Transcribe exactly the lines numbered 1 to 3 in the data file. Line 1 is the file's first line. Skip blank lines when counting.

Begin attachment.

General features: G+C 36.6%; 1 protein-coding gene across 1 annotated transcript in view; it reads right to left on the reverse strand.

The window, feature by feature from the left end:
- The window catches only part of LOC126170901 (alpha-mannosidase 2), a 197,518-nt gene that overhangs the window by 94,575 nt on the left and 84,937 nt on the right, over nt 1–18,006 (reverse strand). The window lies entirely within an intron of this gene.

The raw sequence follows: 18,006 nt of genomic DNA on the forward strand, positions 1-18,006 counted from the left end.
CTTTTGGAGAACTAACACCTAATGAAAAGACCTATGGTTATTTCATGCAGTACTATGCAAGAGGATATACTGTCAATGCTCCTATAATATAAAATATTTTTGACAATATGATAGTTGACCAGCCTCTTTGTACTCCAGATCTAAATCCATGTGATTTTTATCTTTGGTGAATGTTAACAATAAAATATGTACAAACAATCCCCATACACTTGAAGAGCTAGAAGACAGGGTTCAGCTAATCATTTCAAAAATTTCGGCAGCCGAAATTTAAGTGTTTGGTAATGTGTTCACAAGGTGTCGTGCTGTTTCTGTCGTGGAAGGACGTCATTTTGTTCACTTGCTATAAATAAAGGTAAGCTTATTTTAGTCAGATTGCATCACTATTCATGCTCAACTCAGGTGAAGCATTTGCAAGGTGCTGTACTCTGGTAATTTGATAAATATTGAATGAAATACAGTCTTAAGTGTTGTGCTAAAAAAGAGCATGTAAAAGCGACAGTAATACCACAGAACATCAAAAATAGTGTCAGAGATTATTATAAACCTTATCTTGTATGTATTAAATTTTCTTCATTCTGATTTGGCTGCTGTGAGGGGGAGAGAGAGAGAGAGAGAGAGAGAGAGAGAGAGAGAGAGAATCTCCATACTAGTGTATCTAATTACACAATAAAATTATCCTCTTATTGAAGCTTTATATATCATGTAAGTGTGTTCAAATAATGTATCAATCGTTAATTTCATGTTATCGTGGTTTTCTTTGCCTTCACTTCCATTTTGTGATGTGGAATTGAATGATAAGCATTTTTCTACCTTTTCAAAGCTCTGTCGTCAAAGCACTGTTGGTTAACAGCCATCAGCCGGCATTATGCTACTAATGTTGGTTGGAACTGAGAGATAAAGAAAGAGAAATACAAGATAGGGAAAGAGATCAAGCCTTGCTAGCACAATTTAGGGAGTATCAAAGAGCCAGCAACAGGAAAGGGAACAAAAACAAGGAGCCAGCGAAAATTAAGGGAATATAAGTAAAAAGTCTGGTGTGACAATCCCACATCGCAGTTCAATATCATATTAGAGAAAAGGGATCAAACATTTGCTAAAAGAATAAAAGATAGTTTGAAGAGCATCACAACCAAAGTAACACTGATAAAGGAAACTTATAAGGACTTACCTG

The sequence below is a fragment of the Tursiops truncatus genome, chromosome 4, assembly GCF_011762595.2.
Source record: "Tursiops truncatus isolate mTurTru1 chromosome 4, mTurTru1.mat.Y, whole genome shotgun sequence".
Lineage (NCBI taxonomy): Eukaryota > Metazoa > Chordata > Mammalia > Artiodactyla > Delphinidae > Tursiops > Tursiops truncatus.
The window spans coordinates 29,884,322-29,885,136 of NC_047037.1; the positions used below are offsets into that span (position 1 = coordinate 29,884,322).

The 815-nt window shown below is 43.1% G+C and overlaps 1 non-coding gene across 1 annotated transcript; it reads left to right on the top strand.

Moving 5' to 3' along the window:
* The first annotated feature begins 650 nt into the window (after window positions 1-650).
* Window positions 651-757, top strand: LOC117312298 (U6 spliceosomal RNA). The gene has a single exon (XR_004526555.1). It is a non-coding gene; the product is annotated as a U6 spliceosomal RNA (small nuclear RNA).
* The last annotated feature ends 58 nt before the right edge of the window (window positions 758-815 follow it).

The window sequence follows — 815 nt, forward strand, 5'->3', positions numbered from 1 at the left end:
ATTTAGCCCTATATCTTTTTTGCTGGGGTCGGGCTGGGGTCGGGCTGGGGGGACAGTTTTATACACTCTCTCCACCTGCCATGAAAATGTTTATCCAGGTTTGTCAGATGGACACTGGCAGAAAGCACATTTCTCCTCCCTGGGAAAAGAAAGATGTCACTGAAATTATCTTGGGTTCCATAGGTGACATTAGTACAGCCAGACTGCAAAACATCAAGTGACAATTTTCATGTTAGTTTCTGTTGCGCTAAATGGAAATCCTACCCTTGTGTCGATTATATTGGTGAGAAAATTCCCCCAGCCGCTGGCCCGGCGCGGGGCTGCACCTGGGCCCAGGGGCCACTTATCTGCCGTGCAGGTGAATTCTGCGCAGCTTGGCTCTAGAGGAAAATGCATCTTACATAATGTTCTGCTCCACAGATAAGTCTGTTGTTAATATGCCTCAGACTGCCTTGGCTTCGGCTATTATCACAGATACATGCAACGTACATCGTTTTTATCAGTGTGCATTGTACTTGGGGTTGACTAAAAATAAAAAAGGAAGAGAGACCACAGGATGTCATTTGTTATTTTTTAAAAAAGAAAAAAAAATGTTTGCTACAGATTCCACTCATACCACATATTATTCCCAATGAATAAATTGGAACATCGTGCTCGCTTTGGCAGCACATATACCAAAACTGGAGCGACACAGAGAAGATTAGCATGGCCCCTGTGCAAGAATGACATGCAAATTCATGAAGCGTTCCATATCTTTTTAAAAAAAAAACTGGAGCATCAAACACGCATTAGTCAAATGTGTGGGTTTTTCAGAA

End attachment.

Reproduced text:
General features: G+C 36.6%; 1 protein-coding gene across 1 annotated transcript in view; it reads right to left on the reverse strand.

The window, feature by feature from the left end:
- The window catches only part of LOC126170901 (alpha-mannosidase 2), a 197,518-nt gene that overhangs the window by 94,575 nt on the left and 84,937 nt on the right, over nt 1–18,006 (reverse strand). The window lies entirely within an intron of this gene.